lesson 5: GameObject, The Noun
In this lesson we're going to take a look at the all important "GameObject" and the "GameObject" drop-down menu. We'll also discuss "Local/World" coordinates, "Parent/Child" relationships, and learn about "Particle System." At this stage, we're going to progress rapidly, delving into the subjects that will be relevant to our upcoming projects and touch only briefly on the irrelevant.
Fig. 5.1 illustrates the GameObject drop-down menu.
Here we have our GameObject drop-down menu. Many of the most frequently accessed options can be alternately accessed by right clicking within the Hierarchy View or by clicking the View's Create button. The first option, "Create Empty," does exactly that; it creates an empty "GameObject." That should elicit the questions, "what is a GameObject," "why is this one empty," and, "what purpose could an empty GameObject possibly serve?" A GameObject is anything with a "Transform Value." Think of a game object as something in the game that has a physical analogy. Transforming involves being able to move, scale, or rotate an object. So for example; a game character, a game character's gun, the game character's enemy, these are all things that can be moved and rotated and resized. They are GameObjects. The code that allows the player to jump, the gun to shoot, or the enemy to give chase cannot be rotated, it can't be resized, it cannot be moved. Code is not analogous to anything physical. We cannot touch it or otherwise "physically" manipulate code. Game objects, on the other hand, can be "physically" manipulated through modification of their Transform values. GameObjects are nouns. They are the "things" that make up our scene.
An empty GameObject has ONLY transform values, making it very abstract and very empty indeed. It is a single point without dimension!
What purpose can an empty GameObject possibly serve? You can use an empty GameObject to define a point in space for use as a waypoint. You can use it to re-define a mesh's pivot point by specifying the mesh be a child of the empty game object. It can also be used to create an ad hoc folder system in the Hierarchy View. There are a number of very useful dirty hacks that empty GameObjects facilitate either on their own or through the process of parenting. Segue!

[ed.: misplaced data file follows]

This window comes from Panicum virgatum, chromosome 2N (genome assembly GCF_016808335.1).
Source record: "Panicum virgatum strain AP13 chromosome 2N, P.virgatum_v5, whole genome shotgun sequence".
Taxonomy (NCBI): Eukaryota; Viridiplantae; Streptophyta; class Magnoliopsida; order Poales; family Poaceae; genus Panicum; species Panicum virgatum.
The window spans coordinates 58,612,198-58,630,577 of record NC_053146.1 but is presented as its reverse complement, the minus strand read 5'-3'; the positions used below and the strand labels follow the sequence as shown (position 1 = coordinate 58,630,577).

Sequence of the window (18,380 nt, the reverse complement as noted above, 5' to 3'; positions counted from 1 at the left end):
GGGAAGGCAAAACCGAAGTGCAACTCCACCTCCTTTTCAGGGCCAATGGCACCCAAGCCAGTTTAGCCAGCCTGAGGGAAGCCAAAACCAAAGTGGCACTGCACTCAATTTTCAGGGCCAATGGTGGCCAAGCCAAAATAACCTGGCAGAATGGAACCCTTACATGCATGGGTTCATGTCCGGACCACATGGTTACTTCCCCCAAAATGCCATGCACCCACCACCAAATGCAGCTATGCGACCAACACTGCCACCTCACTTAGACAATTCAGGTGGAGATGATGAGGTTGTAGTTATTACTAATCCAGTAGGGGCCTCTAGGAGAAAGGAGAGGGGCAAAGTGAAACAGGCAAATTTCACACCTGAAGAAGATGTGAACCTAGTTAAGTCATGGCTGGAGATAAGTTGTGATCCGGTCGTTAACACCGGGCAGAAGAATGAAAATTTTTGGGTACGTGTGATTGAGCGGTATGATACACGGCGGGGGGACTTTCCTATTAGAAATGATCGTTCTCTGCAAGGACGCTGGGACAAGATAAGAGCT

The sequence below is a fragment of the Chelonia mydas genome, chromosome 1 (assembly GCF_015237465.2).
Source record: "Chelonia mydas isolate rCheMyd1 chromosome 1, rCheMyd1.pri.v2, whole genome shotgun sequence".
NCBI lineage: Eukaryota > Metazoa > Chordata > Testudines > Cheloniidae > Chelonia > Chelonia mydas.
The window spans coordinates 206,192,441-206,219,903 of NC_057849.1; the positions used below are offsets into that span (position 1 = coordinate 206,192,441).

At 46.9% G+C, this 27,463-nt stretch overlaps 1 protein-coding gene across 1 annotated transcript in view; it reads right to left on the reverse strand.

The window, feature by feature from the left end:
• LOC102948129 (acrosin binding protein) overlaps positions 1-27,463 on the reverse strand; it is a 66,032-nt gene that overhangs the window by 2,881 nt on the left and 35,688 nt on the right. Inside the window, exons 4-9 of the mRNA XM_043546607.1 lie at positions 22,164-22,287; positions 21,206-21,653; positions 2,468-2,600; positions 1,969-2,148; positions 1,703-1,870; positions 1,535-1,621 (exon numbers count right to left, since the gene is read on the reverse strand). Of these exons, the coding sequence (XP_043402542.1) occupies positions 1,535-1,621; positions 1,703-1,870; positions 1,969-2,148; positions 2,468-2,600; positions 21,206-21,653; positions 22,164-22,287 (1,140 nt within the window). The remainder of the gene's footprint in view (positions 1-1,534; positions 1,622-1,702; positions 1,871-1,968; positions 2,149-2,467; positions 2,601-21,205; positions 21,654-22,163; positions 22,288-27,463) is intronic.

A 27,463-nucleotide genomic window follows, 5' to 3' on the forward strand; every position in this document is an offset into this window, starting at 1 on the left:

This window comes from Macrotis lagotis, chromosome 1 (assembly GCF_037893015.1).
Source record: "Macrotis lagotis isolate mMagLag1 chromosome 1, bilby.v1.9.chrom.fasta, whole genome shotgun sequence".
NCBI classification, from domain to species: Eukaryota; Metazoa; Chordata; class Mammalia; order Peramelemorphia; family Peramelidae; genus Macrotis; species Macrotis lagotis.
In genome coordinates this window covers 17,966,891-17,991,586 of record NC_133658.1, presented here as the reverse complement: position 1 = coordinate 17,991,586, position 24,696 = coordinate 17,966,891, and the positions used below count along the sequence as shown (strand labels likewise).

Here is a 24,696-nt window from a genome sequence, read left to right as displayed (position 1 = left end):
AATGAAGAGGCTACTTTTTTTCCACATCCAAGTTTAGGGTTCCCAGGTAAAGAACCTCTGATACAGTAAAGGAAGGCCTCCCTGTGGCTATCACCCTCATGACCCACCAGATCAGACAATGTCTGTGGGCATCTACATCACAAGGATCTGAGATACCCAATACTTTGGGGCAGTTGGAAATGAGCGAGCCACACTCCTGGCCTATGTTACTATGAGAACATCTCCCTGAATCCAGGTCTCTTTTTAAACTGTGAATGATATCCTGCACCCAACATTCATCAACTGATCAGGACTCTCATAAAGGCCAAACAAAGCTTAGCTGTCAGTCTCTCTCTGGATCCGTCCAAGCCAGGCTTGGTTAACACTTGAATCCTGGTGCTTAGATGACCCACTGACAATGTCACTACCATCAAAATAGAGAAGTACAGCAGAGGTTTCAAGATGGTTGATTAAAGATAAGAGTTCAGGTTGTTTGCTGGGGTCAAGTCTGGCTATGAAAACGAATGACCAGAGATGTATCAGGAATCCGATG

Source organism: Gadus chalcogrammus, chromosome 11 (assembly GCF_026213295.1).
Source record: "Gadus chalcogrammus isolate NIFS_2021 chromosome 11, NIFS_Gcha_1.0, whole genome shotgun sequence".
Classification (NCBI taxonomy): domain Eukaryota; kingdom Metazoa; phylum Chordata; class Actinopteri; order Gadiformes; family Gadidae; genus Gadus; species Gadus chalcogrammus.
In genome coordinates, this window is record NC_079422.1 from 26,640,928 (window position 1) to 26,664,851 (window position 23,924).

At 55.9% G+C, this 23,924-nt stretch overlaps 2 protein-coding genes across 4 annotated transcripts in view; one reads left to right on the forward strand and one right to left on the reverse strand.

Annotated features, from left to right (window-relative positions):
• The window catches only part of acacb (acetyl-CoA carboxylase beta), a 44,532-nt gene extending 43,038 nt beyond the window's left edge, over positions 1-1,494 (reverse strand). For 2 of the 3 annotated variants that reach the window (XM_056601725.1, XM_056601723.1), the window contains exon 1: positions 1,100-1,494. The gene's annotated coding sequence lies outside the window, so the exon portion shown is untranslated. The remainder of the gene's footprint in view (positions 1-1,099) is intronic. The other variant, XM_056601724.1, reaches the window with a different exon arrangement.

This is a good time to speak about parent/child relationships. Throughout the game object drop-down menu, you'll see reference to "Parent", "Child", and siblings. "Create Empty Child," "Center On Children," "Make Parent," "Clear Parent," "Set As First Sibling," and "Set As Last Sibling" can all be safely ignored. There is a far more elegant way to create parent/child relationships which we'll do now.
Having already saved the previous Scene, open Scene sec1Chap5GameObject
There is a red cube named parent and blue cube named child, center them in the Scene View
Fig. 5.2 illustrates the Scene
Select "parent" and add 2 to its Y Transform value (in the Inspector View), note that it moves up slightly
Select "child" and add -1 to its Y value, note that it moves down slightly
In the Hierarchy View, drag text child onto text parent, note that a hierarchical structure results
You've created a Parent/Child relationship!
Fig. 5.3 illustrates the resulting hierarchical relationship
Select child, note that its Transform values are different now because it is in Local Space (ie the world is no longer the center of its coordinate system, the parent is)
Select the parent cube
uncheck/check the Activation Checkbox (the checkbox next to the name parent in the Inspector View), note that both the parent and child cease to exist/exist
Select the parent and add 1 to its Y value, note that both parent and child move together
If you stipulate the parent be an empty game object, it can then serve as a new pivot point (artificial center of mass) or as the top level in an ad hoc folder system that you can collapse and expand. Of course, the child will inherit many of the properties and actions, such as deactivation, that are perpetrated on the parent. Note too that the child is now in local space rather than world space and will go wherever the parent goes.